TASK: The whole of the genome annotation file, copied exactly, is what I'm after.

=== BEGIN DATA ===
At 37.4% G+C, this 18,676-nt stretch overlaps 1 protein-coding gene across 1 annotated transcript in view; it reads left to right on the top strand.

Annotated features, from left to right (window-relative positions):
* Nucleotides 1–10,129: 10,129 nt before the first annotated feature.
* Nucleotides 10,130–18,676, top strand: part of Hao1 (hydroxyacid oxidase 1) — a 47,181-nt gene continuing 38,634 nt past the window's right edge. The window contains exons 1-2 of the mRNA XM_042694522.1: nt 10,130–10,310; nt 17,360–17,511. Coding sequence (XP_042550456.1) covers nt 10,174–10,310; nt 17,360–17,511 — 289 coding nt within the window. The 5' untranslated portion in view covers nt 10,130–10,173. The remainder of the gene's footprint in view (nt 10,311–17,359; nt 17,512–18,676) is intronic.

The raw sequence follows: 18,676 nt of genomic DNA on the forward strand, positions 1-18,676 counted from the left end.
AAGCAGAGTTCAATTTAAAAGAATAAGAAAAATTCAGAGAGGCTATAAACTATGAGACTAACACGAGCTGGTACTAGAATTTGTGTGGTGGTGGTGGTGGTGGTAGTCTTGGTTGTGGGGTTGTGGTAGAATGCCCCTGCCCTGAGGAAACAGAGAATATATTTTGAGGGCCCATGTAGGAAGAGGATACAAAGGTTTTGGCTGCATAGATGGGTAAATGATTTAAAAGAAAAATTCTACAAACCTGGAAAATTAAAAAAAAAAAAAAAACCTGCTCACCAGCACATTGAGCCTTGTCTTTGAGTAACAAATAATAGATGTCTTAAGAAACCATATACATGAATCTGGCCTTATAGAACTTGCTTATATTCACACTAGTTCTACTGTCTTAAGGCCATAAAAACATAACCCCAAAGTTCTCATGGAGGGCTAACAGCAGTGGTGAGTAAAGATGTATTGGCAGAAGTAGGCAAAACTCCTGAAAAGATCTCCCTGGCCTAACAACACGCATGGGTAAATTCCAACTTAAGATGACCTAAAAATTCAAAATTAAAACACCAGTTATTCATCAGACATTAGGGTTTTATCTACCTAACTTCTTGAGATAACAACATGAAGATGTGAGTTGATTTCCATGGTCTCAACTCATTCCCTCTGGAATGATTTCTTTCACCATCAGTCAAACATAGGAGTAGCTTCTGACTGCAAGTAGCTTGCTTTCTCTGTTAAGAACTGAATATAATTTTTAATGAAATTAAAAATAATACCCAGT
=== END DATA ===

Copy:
At 37.4% G+C, this 18,676-nt stretch overlaps 1 protein-coding gene across 1 annotated transcript in view; it reads left to right on the top strand.

Annotated features, from left to right (window-relative positions):
* Nucleotides 1–10,129: 10,129 nt before the first annotated feature.
* Nucleotides 10,130–18,676, top strand: part of Hao1 (hydroxyacid oxidase 1) — a 47,181-nt gene continuing 38,634 nt past the window's right edge. The window contains exons 1-2 of the mRNA XM_042694522.1: nt 10,130–10,310; nt 17,360–17,511. Coding sequence (XP_042550456.1) covers nt 10,174–10,310; nt 17,360–17,511 — 289 coding nt within the window. The 5' untranslated portion in view covers nt 10,130–10,173. The remainder of the gene's footprint in view (nt 10,311–17,359; nt 17,512–18,676) is intronic.

The raw sequence follows: 18,676 nt of genomic DNA on the forward strand, positions 1-18,676 counted from the left end.
AAGCAGAGTTCAATTTAAAAGAATAAGAAAAATTCAGAGAGGCTATAAACTATGAGACTAACACGAGCTGGTACTAGAATTTGTGTGGTGGTGGTGGTGGTGGTAGTCTTGGTTGTGGGGTTGTGGTAGAATGCCCCTGCCCTGAGGAAACAGAGAATATATTTTGAGGGCCCATGTAGGAAGAGGATACAAAGGTTTTGGCTGCATAGATGGGTAAATGATTTAAAAGAAAAATTCTACAAACCTGGAAAATTAAAAAAAAAAAAAAAACCTGCTCACCAGCACATTGAGCCTTGTCTTTGAGTAACAAATAATAGATGTCTTAAGAAACCATATACATGAATCTGGCCTTATAGAACTTGCTTATATTCACACTAGTTCTACTGTCTTAAGGCCATAAAAACATAACCCCAAAGTTCTCATGGAGGGCTAACAGCAGTGGTGAGTAAAGATGTATTGGCAGAAGTAGGCAAAACTCCTGAAAAGATCTCCCTGGCCTAACAACACGCATGGGTAAATTCCAACTTAAGATGACCTAAAAATTCAAAATTAAAACACCAGTTATTCATCAGACATTAGGGTTTTATCTACCTAACTTCTTGAGATAACAACATGAAGATGTGAGTTGATTTCCATGGTCTCAACTCATTCCCTCTGGAATGATTTCTTTCACCATCAGTCAAACATAGGAGTAGCTTCTGACTGCAAGTAGCTTGCTTTCTCTGTTAAGAACTGAATATAATTTTTAATGAAATTAAAAATAATACCCAGT